NightOwl is a menu bar app to help you quickly toggle Mojave’s dark mode on and off. But I f your menu bar is already too cluttered, or if you prefer keeping your hands on the keyboard, you can set up your own tool to accomplish this instead. To do so, you need a program that can invoke an AppleScript, such as LaunchBar. I’ve set forth the steps for creating this below, but you can jump to the end of this post if you only want to download the Actions and don’t care how they’re made.
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My hope with Quick Actions is that they are the first step in a ground-up re-imagining of automation on the Mac where Quick Actions become the equivalent of shortcuts on iOS and Automator is replaced by something closer to the Shortcuts app on iOS. Automator has served Mac users well for years, but it doesn’t take long using Automator before you need to resort to scripting inside Automator workflows to get things done. Shortcuts supports scripting too, but I’ve found I can create far more complex automations on iOS without resorting to scripts, which makes it accessible to more people.
Dark Mode is the new feature in macOS Mojave getting all the attention, but I’m most interested in Quick Actions. I agree that seeing a tool like Shortcuts on the Mac would be nice, but the ability to run AppleScript in Automator brings all sorts of possibilities to Quick Actions. For example, I’m no scripter, but I regularly use a very basic AppleScript to launch Keyboard Maestro macros from Automator. Once I upgrade to Mojave, I’ll be seeing if I can get some of my Keyboard Maestro macros working through Quick Actions.1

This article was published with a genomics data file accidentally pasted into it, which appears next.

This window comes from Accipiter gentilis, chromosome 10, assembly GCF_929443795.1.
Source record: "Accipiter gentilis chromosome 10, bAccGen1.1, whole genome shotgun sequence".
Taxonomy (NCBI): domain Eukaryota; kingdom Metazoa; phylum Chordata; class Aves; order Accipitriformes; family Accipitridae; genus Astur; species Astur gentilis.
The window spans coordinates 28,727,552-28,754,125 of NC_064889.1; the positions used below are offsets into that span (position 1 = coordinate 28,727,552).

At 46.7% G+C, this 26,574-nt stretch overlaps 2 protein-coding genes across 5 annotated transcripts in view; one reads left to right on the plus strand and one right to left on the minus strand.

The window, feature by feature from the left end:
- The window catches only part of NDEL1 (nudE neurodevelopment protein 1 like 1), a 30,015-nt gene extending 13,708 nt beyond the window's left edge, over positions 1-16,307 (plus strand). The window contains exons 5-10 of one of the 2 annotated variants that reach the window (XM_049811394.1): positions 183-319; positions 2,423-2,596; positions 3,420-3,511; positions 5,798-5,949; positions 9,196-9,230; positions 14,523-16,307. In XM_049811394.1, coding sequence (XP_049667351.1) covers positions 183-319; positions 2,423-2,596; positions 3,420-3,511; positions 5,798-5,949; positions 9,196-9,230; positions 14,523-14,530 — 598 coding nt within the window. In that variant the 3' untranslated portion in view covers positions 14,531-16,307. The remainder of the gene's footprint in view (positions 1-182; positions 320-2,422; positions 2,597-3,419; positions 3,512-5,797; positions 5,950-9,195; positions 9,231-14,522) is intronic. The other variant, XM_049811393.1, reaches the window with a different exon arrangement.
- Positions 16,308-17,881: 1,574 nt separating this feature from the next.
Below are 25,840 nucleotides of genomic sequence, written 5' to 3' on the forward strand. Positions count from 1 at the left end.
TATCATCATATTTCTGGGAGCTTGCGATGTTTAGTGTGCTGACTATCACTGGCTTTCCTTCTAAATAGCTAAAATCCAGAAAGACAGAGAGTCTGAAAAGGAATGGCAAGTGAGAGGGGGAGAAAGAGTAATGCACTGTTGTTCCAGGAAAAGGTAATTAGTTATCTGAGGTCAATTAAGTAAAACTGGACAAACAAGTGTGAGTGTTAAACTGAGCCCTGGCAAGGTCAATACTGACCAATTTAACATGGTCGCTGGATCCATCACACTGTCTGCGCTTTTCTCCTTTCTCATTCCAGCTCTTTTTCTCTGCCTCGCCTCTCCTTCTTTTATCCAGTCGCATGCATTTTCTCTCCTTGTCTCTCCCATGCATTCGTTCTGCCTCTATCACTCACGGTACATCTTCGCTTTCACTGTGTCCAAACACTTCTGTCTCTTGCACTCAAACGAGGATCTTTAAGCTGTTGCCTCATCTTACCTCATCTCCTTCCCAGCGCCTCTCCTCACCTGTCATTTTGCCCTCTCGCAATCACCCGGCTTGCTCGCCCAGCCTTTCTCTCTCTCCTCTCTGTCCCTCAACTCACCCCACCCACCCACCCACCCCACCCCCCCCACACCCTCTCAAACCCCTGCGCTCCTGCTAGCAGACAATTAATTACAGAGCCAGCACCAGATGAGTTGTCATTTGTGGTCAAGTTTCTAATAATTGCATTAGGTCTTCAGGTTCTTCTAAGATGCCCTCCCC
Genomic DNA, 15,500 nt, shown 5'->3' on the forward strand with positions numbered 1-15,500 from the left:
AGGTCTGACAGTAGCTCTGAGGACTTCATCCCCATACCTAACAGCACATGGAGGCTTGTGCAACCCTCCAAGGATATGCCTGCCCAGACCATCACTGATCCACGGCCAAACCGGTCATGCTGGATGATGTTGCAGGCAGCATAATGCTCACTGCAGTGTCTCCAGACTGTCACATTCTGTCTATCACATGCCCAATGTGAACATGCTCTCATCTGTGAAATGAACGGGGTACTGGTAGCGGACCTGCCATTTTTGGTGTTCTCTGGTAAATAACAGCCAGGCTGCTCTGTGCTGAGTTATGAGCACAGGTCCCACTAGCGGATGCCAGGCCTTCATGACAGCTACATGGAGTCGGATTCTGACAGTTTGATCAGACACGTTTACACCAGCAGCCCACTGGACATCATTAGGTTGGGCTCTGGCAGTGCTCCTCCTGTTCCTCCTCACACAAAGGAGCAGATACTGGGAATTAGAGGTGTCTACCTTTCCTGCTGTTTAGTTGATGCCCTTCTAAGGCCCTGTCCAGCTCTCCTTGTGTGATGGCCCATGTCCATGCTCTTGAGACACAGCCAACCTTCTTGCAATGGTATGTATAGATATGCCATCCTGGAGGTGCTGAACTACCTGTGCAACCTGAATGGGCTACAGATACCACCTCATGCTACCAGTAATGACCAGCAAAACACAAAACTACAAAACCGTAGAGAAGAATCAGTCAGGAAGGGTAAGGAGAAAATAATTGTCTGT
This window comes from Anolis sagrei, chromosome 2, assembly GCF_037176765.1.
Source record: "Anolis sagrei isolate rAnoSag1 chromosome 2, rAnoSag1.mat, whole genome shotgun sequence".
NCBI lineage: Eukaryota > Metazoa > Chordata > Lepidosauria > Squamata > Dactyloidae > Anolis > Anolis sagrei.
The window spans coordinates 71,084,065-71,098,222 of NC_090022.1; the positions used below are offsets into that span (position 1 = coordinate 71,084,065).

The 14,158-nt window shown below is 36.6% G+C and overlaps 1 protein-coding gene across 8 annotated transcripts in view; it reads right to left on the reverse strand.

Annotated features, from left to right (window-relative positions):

I need to hold off on updating, since I rely on Mail Act-On, which won’t be ready for Mojave (as part of a new Mail app suite) until October.↩
iOS 12 added some great functionality to Do Not Disturb, including the ability to set Do Not Disturb for an hour, until the evening, or until you leave your current location. Since my phone is silent and I get all notifications through taps from my Apple Watch, I can ignore most distractions pretty easily. As a result, I never bothered to activate DND when entering a meeting or starting a phone call on my office phone.
The introduction of the Walkie-Talkie app in watchOS 5 changed all this. Walkie-Talkie messages from a pre-approved contact blurt out from your Watch, unless you’ve either activated DND or changed your availability in the Walkie-Talkie app. I’ve started activating DND for an hour before I make phone calls on my office phone, but what I really need is the ability to set DND for a brief period of time.